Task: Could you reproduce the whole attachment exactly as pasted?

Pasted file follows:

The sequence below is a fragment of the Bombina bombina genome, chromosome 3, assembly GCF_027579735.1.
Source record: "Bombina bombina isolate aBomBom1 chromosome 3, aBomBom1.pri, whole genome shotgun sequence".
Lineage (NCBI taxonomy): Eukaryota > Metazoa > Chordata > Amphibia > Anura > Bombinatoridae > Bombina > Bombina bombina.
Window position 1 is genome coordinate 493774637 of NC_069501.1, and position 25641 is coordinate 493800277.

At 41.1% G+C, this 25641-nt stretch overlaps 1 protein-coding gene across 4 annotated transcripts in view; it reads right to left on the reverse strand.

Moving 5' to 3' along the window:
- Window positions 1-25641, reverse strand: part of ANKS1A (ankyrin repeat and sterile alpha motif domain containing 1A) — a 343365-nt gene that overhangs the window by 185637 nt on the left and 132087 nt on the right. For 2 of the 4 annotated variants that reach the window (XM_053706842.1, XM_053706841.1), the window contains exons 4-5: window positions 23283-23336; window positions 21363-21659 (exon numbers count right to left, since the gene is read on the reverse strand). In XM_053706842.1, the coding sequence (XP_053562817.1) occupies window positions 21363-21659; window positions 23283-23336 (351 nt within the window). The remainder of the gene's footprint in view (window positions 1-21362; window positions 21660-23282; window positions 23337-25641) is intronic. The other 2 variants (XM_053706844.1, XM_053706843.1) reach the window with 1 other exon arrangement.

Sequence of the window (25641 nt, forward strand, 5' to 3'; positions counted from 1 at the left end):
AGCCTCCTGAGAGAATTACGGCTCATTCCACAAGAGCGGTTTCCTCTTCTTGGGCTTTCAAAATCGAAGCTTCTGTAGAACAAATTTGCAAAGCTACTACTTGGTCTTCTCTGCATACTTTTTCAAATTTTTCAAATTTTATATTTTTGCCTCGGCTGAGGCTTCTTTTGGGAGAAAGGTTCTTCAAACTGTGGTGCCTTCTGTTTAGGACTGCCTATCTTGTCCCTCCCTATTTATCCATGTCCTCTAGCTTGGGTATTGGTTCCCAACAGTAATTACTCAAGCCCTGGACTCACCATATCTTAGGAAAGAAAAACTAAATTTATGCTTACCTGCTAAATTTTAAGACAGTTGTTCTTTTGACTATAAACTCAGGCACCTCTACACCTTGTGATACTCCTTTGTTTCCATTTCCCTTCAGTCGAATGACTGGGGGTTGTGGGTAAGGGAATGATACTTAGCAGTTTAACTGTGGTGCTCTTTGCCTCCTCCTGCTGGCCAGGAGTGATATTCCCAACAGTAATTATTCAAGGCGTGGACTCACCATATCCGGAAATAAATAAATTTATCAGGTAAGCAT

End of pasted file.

The sequence below is a fragment of the Bombina bombina genome, chromosome 3, assembly GCF_027579735.1.
Source record: "Bombina bombina isolate aBomBom1 chromosome 3, aBomBom1.pri, whole genome shotgun sequence".
Lineage (NCBI taxonomy): Eukaryota > Metazoa > Chordata > Amphibia > Anura > Bombinatoridae > Bombina > Bombina bombina.
Window position 1 is genome coordinate 493774637 of NC_069501.1, and position 25641 is coordinate 493800277.

At 41.1% G+C, this 25641-nt stretch overlaps 1 protein-coding gene across 4 annotated transcripts in view; it reads right to left on the reverse strand.

Moving 5' to 3' along the window:
- Window positions 1-25641, reverse strand: part of ANKS1A (ankyrin repeat and sterile alpha motif domain containing 1A) — a 343365-nt gene that overhangs the window by 185637 nt on the left and 132087 nt on the right. For 2 of the 4 annotated variants that reach the window (XM_053706842.1, XM_053706841.1), the window contains exons 4-5: window positions 23283-23336; window positions 21363-21659 (exon numbers count right to left, since the gene is read on the reverse strand). In XM_053706842.1, the coding sequence (XP_053562817.1) occupies window positions 21363-21659; window positions 23283-23336 (351 nt within the window). The remainder of the gene's footprint in view (window positions 1-21362; window positions 21660-23282; window positions 23337-25641) is intronic. The other 2 variants (XM_053706844.1, XM_053706843.1) reach the window with 1 other exon arrangement.

Sequence of the window (25641 nt, forward strand, 5' to 3'; positions counted from 1 at the left end):
AGCCTCCTGAGAGAATTACGGCTCATTCCACAAGAGCGGTTTCCTCTTCTTGGGCTTTCAAAATCGAAGCTTCTGTAGAACAAATTTGCAAAGCTACTACTTGGTCTTCTCTGCATACTTTTTCAAATTTTTCAAATTTTATATTTTTGCCTCGGCTGAGGCTTCTTTTGGGAGAAAGGTTCTTCAAACTGTGGTGCCTTCTGTTTAGGACTGCCTATCTTGTCCCTCCCTATTTATCCATGTCCTCTAGCTTGGGTATTGGTTCCCAACAGTAATTACTCAAGCCCTGGACTCACCATATCTTAGGAAAGAAAAACTAAATTTATGCTTACCTGCTAAATTTTAAGACAGTTGTTCTTTTGACTATAAACTCAGGCACCTCTACACCTTGTGATACTCCTTTGTTTCCATTTCCCTTCAGTCGAATGACTGGGGGTTGTGGGTAAGGGAATGATACTTAGCAGTTTAACTGTGGTGCTCTTTGCCTCCTCCTGCTGGCCAGGAGTGATATTCCCAACAGTAATTATTCAAGGCGTGGACTCACCATATCCGGAAATAAATAAATTTATCAGGTAAGCAT